Friday, October 30, 2009

Halloween Puppets

Halloween has always been my favorite time of year. Dressing up, costumes, candy, what's not to like? I'm just gutted that my new library won't be open at that time! Normally, I love to throw a Halloween party for the kids, with ghost stories, coloring contests and the like.

I enjoy working with felt, and last year decided to try my hand at making some felt puppets. Here are the results.


I'm very pleased with the way that this witch looks. I might have tried to find a slightly paler shade of green for her skin, but this was what I had handy at the moment. The main problem is that her hat makes her a bit top-heavy. I should find some way of supporting her hat better. Maybe some chenille stem supports, wired inside?


This troll looks alright. He doesn't necessarily look terribly "trollish" but, I think that gives him a bit of versatility. I put him in a vest because I always picture trolls wearing vests.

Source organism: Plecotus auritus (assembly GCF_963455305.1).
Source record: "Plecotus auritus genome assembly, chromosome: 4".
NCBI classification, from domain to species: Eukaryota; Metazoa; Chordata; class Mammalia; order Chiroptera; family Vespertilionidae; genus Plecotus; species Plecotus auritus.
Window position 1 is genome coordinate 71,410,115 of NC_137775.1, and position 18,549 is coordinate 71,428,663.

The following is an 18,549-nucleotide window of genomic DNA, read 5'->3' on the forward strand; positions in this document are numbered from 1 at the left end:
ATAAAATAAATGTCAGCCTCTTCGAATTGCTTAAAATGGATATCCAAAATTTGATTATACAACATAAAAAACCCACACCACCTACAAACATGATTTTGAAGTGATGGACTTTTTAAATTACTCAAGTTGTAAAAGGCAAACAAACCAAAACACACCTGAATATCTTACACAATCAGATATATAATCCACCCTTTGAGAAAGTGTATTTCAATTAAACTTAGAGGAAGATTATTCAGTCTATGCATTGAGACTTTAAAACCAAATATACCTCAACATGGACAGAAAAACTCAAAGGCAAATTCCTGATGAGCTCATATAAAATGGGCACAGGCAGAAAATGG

I'm pretty happy with this ghost. You can get some good motion going with his arms.


This ghost is also a success. He has a much smaller range of motion, but he looks great gliding back and forth.


This mummy is by far, my favorite. With his arms so straight, he looks quite zombie-like when he moves about. This puppet was easy as pie to whip together. I drew the lines of his "wrappings" with fabric marker, and he's instantly recognizable. I tried several different shapes for his mouth, but this simple rectangle seems to work best.

Thursday, October 29, 2009

Children's Literature Council Fall Gala 2009

The crowd at this year's Children's Literature Council Fall Gala seemed a little smaller than it has in years past, and just a little more casual too, which was nice.

I was pleased that the event was hosted at the Skirball Cultural Center this year. The Bowers museum, where it's been hosted in the past, was lovely but a verry long drive for me.